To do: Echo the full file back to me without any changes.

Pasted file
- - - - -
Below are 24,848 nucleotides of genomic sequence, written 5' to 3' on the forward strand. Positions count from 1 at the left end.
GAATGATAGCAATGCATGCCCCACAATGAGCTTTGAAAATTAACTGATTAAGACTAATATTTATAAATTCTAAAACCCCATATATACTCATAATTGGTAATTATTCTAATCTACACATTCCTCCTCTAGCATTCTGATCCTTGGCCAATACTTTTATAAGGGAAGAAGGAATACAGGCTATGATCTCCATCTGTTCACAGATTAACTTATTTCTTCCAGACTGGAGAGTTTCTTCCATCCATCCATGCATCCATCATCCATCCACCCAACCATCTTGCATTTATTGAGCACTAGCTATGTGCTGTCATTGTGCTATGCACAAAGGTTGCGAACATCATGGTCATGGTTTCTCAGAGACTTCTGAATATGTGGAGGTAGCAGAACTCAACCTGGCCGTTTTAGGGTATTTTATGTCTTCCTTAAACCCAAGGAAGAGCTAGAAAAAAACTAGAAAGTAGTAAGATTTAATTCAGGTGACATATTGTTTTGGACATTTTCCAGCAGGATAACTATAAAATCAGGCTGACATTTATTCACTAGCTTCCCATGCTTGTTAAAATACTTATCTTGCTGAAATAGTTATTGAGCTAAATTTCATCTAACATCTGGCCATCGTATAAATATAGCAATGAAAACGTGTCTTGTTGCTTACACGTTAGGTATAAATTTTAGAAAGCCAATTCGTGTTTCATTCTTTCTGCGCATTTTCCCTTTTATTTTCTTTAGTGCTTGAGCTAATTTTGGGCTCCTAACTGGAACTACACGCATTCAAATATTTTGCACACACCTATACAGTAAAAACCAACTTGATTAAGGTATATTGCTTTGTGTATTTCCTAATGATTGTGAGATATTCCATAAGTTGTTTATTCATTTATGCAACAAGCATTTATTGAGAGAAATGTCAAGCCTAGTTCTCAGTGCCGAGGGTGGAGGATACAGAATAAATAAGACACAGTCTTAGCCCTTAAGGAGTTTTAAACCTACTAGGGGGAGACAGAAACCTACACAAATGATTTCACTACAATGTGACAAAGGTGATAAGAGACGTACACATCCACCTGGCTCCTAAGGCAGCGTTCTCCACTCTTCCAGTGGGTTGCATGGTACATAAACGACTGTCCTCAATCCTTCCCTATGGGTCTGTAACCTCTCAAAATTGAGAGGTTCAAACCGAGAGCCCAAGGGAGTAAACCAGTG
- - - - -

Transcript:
Below are 24,848 nucleotides of genomic sequence, written 5' to 3' on the forward strand. Positions count from 1 at the left end.
GAATGATAGCAATGCATGCCCCACAATGAGCTTTGAAAATTAACTGATTAAGACTAATATTTATAAATTCTAAAACCCCATATATACTCATAATTGGTAATTATTCTAATCTACACATTCCTCCTCTAGCATTCTGATCCTTGGCCAATACTTTTATAAGGGAAGAAGGAATACAGGCTATGATCTCCATCTGTTCACAGATTAACTTATTTCTTCCAGACTGGAGAGTTTCTTCCATCCATCCATGCATCCATCATCCATCCACCCAACCATCTTGCATTTATTGAGCACTAGCTATGTGCTGTCATTGTGCTATGCACAAAGGTTGCGAACATCATGGTCATGGTTTCTCAGAGACTTCTGAATATGTGGAGGTAGCAGAACTCAACCTGGCCGTTTTAGGGTATTTTATGTCTTCCTTAAACCCAAGGAAGAGCTAGAAAAAAACTAGAAAGTAGTAAGATTTAATTCAGGTGACATATTGTTTTGGACATTTTCCAGCAGGATAACTATAAAATCAGGCTGACATTTATTCACTAGCTTCCCATGCTTGTTAAAATACTTATCTTGCTGAAATAGTTATTGAGCTAAATTTCATCTAACATCTGGCCATCGTATAAATATAGCAATGAAAACGTGTCTTGTTGCTTACACGTTAGGTATAAATTTTAGAAAGCCAATTCGTGTTTCATTCTTTCTGCGCATTTTCCCTTTTATTTTCTTTAGTGCTTGAGCTAATTTTGGGCTCCTAACTGGAACTACACGCATTCAAATATTTTGCACACACCTATACAGTAAAAACCAACTTGATTAAGGTATATTGCTTTGTGTATTTCCTAATGATTGTGAGATATTCCATAAGTTGTTTATTCATTTATGCAACAAGCATTTATTGAGAGAAATGTCAAGCCTAGTTCTCAGTGCCGAGGGTGGAGGATACAGAATAAATAAGACACAGTCTTAGCCCTTAAGGAGTTTTAAACCTACTAGGGGGAGACAGAAACCTACACAAATGATTTCACTACAATGTGACAAAGGTGATAAGAGACGTACACATCCACCTGGCTCCTAAGGCAGCGTTCTCCACTCTTCCAGTGGGTTGCATGGTACATAAACGACTGTCCTCAATCCTTCCCTATGGGTCTGTAACCTCTCAAAATTGAGAGGTTCAAACCGAGAGCCCAAGGGAGTAAACCAGTG